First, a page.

The Easter Bunny originates among German Lutherans, for whom he played the role of a judge, evaluating whether children were good or disobedient in behaviour at the start of the season of Eastertide.
So why an Easter Bunny?
In 13th-century, pre-Christian Germany, when people worshipped several gods and goddesses, the Teutonic deity Eostra was the goddess of spring and fertility, and feasts were held in her honour on the Vernal Equinox.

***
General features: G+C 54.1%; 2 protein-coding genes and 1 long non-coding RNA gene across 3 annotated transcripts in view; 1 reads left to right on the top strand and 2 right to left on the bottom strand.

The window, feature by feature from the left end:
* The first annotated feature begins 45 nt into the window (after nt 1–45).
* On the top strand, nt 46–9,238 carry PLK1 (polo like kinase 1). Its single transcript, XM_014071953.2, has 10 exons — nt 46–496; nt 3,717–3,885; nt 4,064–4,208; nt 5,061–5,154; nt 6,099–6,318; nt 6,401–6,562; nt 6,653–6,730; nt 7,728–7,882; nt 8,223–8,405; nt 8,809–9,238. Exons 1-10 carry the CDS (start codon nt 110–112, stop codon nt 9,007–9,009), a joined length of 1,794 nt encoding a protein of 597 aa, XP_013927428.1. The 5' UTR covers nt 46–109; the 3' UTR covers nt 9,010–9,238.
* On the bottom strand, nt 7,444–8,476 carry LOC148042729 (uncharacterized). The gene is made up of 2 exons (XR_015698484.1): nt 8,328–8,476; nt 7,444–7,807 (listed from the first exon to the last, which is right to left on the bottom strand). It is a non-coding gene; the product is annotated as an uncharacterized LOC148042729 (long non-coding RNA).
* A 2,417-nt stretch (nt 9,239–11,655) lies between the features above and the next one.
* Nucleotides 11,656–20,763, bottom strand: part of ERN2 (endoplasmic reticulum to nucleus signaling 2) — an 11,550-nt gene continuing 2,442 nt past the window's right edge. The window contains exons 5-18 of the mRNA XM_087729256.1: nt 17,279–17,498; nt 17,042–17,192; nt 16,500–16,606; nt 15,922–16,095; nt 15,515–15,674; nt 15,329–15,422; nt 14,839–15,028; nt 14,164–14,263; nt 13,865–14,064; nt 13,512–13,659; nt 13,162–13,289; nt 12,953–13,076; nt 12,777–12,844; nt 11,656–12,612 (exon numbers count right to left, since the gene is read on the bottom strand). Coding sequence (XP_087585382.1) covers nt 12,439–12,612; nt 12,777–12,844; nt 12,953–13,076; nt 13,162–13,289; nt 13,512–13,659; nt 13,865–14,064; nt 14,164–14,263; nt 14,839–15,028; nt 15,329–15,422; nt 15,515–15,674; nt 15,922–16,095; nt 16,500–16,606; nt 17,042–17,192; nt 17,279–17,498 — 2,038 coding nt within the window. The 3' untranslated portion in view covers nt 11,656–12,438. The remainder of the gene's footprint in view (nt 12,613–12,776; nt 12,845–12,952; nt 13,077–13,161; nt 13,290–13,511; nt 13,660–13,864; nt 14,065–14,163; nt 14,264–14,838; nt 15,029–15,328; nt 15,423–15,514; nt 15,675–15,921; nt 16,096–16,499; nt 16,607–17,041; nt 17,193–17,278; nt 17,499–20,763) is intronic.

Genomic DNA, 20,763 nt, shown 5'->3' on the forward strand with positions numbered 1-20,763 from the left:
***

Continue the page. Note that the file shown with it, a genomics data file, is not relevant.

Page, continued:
Her symbol was the rabbit because of the animal’s high reproduction rate.
Rabbits and hares are both prolific breeders. Female hares can conceive a second litter of offspring while still pregnant with the first. This phenomenon is known as superfetation.
Lagomorphs mature sexually at an early age and can give birth to several litters a year. It is therefore not surprising that rabbits and hares should become fertility symbols, or that their springtime mating antics should enter into Easter folklore.